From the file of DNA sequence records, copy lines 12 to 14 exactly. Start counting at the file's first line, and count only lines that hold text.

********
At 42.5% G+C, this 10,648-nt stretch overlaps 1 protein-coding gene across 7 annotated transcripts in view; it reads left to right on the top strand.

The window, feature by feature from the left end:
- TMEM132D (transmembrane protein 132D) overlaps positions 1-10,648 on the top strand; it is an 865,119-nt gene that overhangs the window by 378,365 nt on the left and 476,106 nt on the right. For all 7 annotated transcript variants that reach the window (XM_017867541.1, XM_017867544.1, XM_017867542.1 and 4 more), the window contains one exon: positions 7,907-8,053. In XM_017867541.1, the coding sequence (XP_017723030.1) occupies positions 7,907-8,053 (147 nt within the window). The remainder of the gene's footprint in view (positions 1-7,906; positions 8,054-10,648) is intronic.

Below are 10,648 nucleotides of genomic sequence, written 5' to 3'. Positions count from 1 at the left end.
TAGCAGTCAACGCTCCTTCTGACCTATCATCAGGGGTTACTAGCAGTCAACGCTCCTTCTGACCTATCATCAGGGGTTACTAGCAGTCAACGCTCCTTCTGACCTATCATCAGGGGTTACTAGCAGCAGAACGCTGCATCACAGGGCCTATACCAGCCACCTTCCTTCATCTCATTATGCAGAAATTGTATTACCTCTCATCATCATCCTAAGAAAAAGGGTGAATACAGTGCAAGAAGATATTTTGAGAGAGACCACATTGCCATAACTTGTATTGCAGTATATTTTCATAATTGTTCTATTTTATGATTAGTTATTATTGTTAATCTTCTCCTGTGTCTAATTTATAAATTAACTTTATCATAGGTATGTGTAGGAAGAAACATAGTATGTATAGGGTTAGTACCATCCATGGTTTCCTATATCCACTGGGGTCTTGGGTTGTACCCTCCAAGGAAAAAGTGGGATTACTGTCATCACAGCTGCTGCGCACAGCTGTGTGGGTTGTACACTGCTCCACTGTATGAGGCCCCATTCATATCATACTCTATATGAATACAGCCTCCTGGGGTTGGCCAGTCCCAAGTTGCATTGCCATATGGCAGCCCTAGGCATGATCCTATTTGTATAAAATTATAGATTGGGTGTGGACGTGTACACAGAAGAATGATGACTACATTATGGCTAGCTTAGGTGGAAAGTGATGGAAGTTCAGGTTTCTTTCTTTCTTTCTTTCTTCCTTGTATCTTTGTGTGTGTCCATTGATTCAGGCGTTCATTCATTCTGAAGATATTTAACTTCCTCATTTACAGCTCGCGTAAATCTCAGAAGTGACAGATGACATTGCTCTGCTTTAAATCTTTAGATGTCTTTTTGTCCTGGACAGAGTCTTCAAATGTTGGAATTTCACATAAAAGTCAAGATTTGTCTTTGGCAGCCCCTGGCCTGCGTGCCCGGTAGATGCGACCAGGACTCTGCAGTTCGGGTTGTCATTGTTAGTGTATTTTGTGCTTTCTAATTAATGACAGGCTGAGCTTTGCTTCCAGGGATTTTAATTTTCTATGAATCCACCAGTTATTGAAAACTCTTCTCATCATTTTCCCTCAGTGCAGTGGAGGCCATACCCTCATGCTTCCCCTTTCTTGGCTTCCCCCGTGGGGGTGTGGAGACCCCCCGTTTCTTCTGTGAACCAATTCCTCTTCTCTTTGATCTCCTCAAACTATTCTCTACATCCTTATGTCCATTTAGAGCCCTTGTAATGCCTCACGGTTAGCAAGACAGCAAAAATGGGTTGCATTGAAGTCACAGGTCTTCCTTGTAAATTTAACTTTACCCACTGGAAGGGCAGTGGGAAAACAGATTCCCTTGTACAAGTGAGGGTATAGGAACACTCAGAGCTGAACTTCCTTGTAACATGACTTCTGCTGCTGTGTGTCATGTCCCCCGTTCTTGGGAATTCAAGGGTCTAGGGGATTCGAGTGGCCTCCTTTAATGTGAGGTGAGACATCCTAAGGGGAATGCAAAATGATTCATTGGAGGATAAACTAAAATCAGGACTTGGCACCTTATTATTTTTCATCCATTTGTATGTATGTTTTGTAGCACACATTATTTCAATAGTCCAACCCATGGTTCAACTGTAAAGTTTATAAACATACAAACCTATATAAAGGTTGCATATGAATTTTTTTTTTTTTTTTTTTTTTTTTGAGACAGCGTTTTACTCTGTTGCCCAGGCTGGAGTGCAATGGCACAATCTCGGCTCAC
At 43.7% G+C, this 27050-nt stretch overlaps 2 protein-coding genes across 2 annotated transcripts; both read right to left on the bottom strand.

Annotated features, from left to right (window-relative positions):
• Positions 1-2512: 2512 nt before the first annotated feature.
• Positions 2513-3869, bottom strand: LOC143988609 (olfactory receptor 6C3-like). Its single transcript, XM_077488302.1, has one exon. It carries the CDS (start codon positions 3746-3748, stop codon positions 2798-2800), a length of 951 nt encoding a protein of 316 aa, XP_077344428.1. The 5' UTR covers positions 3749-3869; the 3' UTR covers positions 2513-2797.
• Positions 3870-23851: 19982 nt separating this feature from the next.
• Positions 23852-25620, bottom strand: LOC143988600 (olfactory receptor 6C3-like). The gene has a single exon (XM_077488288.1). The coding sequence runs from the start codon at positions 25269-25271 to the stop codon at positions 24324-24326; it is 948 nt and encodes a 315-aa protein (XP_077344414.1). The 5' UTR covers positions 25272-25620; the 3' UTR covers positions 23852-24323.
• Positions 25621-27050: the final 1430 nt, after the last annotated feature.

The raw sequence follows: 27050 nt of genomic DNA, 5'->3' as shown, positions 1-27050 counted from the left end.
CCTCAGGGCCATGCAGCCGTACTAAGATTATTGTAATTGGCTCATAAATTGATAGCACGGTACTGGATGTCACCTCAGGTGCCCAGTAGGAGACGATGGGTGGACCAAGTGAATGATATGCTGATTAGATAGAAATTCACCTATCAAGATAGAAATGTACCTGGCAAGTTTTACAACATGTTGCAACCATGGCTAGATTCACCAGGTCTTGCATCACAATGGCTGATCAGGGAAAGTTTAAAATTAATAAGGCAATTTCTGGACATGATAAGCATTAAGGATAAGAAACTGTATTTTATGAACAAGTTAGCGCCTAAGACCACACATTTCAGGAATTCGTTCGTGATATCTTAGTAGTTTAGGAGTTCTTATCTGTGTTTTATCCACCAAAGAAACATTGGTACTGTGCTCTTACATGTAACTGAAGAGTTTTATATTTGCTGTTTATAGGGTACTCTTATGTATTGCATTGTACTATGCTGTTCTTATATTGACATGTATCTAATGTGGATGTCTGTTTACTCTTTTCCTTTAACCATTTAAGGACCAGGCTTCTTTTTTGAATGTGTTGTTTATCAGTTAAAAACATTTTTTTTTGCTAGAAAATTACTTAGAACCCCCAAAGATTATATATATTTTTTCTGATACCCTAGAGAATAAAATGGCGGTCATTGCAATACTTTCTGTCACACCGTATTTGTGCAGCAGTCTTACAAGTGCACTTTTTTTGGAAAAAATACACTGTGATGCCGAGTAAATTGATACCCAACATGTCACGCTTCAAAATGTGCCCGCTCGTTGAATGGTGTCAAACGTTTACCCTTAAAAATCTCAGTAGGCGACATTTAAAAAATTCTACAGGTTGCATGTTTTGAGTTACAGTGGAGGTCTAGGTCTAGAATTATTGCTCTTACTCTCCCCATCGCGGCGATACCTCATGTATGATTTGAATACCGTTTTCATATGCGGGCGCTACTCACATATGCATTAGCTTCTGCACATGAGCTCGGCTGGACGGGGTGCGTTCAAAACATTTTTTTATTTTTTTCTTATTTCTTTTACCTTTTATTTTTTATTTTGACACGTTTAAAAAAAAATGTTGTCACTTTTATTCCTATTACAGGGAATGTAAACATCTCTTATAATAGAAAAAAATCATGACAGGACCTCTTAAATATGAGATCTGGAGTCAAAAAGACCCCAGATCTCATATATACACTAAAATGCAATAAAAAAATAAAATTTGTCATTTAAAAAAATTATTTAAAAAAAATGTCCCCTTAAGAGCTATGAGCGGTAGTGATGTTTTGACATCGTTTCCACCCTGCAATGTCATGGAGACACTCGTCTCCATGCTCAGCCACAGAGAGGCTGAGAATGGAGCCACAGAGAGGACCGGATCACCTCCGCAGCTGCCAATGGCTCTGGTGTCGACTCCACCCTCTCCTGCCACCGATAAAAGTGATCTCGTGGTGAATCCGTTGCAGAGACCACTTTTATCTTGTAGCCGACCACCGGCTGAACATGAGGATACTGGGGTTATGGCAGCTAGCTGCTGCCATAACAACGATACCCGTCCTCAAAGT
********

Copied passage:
• Positions 25621-27050: the final 1430 nt, after the last annotated feature.

The raw sequence follows: 27050 nt of genomic DNA, 5'->3' as shown, positions 1-27050 counted from the left end.
CCTCAGGGCCATGCAGCCGTACTAAGATTATTGTAATTGGCTCATAAATTGATAGCACGGTACTGGATGTCACCTCAGGTGCCCAGTAGGAGACGATGGGTGGACCAAGTGAATGATATGCTGATTAGATAGAAATTCACCTATCAAGATAGAAATGTACCTGGCAAGTTTTACAACATGTTGCAACCATGGCTAGATTCACCAGGTCTTGCATCACAATGGCTGATCAGGGAAAGTTTAAAATTAATAAGGCAATTTCTGGACATGATAAGCATTAAGGATAAGAAACTGTATTTTATGAACAAGTTAGCGCCTAAGACCACACATTTCAGGAATTCGTTCGTGATATCTTAGTAGTTTAGGAGTTCTTATCTGTGTTTTATCCACCAAAGAAACATTGGTACTGTGCTCTTACATGTAACTGAAGAGTTTTATATTTGCTGTTTATAGGGTACTCTTATGTATTGCATTGTACTATGCTGTTCTTATATTGACATGTATCTAATGTGGATGTCTGTTTACTCTTTTCCTTTAACCATTTAAGGACCAGGCTTCTTTTTTGAATGTGTTGTTTATCAGTTAAAAACATTTTTTTTTGCTAGAAAATTACTTAGAACCCCCAAAGATTATATATATTTTTTCTGATACCCTAGAGAATAAAATGGCGGTCATTGCAATACTTTCTGTCACACCGTATTTGTGCAGCAGTCTTACAAGTGCACTTTTTTTGGAAAAAATACACTGTGATGCCGAGTAAATTGATACCCAACATGTCACGCTTCAAAATGTGCCCGCTCGTTGAATGGTGTCAAACGTTTACCCTTAAAAATCTCAGTAGGCGACATTTAAAAAATTCTACAGGTTGCATGTTTTGAGTTACAGTGGAGGTCTAGGTCTAGAATTATTGCTCTTACTCTCCCCATCGCGGCGATACCTCATGTATGATTTGAATACCGTTTTCATATGCGGGCGCTACTCACATATGCATTAGCTTCTGCACATGAGCTCGGCTGGACGGGGTGCGTTCAAAACATTTTTTTATTTTTTTCTTATTTCTTTTACCTTTTATTTTTTATTTTGACACGTTTAAAAAAAAATGTTGTCACTTTTATTCCTATTACAGGGAATGTAAACATCTCTTATAATAGAAAAAAATCATGACAGGACCTCTTAAATATGAGATCTGGAGTCAAAAAGACCCCAGATCTCATATATACACTAAAATGCAATAAAAAAATAAAATTTGTCATTTAAAAAAATTATTTAAAAAAAATGTCCCCTTAAGAGCTATGAGCGGTAGTGATGTTTTGACATCGTTTCCACCCTGCAATGTCATGGAGACACTCGTCTCCATGCTCAGCCACAGAGAGGCTGAGAATGGAGCCACAGAGAGGACCGGATCACCTCCGCAGCTGCCAATGGCTCTGGTGTCGACTCCACCCTCTCCTGCCACCGATAAAAGTGATCTCGTGGTGAATCCGTTGCAGAGACCACTTTTATCTTGTAGCCGACCACCGGCTGAACATGAGGATACTGGGGTTATGGCAGCTAGCTGCTGCCATAACAACGATACCCGTCCTCAAAGT